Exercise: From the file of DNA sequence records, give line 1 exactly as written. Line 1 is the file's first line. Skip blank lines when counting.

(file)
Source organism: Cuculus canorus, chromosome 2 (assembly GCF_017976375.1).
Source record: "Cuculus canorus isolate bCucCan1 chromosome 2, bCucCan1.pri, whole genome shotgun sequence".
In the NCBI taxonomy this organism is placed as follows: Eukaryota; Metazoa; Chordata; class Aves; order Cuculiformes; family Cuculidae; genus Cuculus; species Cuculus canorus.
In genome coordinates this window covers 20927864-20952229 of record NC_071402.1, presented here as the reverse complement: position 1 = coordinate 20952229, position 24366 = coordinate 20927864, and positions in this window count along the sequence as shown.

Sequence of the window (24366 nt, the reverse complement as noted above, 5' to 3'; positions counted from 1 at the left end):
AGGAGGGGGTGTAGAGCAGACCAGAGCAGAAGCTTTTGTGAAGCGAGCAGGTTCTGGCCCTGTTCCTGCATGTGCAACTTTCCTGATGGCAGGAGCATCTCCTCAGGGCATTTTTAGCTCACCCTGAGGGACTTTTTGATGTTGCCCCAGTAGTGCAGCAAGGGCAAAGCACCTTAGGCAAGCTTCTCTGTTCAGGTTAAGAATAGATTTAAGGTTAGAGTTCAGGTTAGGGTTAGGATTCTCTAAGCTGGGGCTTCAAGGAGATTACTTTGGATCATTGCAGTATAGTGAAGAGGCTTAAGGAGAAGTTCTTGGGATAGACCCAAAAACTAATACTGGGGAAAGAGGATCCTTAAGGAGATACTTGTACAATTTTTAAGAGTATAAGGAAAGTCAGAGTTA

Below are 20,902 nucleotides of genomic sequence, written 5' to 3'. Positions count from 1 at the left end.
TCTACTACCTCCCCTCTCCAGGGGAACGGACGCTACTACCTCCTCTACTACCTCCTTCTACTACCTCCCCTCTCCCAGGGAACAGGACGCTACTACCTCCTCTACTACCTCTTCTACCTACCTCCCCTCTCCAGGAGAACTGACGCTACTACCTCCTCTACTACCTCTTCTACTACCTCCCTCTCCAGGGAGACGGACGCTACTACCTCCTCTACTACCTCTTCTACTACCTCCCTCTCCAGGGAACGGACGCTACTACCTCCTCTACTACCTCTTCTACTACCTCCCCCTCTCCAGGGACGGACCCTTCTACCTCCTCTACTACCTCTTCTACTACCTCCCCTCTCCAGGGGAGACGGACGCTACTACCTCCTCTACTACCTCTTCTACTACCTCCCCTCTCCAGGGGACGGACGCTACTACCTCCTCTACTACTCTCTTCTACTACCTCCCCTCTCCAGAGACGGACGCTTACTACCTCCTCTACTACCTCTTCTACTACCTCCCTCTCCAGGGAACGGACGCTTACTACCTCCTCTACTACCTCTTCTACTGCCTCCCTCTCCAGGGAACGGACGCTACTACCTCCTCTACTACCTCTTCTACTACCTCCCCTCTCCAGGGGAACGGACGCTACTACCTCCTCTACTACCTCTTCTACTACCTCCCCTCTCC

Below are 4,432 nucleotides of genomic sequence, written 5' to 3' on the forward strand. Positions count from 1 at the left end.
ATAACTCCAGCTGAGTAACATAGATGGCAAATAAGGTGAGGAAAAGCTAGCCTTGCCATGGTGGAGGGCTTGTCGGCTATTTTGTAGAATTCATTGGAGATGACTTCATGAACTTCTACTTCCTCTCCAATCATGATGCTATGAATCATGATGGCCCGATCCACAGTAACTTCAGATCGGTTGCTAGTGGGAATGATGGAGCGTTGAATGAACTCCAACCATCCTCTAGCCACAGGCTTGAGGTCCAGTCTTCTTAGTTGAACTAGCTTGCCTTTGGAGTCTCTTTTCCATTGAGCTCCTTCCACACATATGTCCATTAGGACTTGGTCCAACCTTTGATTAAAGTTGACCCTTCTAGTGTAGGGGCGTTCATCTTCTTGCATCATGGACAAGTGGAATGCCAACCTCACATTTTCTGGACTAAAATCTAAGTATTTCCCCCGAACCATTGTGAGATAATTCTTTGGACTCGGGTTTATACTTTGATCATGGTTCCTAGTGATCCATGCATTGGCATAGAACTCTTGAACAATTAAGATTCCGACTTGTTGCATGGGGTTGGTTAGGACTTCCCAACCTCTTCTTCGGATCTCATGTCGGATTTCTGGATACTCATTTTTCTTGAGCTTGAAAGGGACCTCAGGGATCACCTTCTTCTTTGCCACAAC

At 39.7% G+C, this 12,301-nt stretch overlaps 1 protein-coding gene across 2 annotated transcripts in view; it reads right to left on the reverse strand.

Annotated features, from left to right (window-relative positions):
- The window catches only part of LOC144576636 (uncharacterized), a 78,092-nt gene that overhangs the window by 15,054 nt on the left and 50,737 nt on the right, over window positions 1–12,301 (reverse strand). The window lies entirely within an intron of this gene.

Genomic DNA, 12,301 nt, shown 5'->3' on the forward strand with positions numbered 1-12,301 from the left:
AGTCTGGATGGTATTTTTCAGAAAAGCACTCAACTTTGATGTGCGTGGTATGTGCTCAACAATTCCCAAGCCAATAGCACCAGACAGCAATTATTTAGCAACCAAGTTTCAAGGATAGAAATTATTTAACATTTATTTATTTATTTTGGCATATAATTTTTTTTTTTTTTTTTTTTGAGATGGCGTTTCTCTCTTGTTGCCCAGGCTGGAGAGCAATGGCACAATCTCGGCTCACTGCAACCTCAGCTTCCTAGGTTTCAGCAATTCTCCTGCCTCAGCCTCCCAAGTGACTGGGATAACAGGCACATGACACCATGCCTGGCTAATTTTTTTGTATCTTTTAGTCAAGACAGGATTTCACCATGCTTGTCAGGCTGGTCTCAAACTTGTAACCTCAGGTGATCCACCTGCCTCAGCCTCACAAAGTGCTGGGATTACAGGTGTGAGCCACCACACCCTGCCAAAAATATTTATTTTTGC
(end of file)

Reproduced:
Source organism: Cuculus canorus, chromosome 2 (assembly GCF_017976375.1).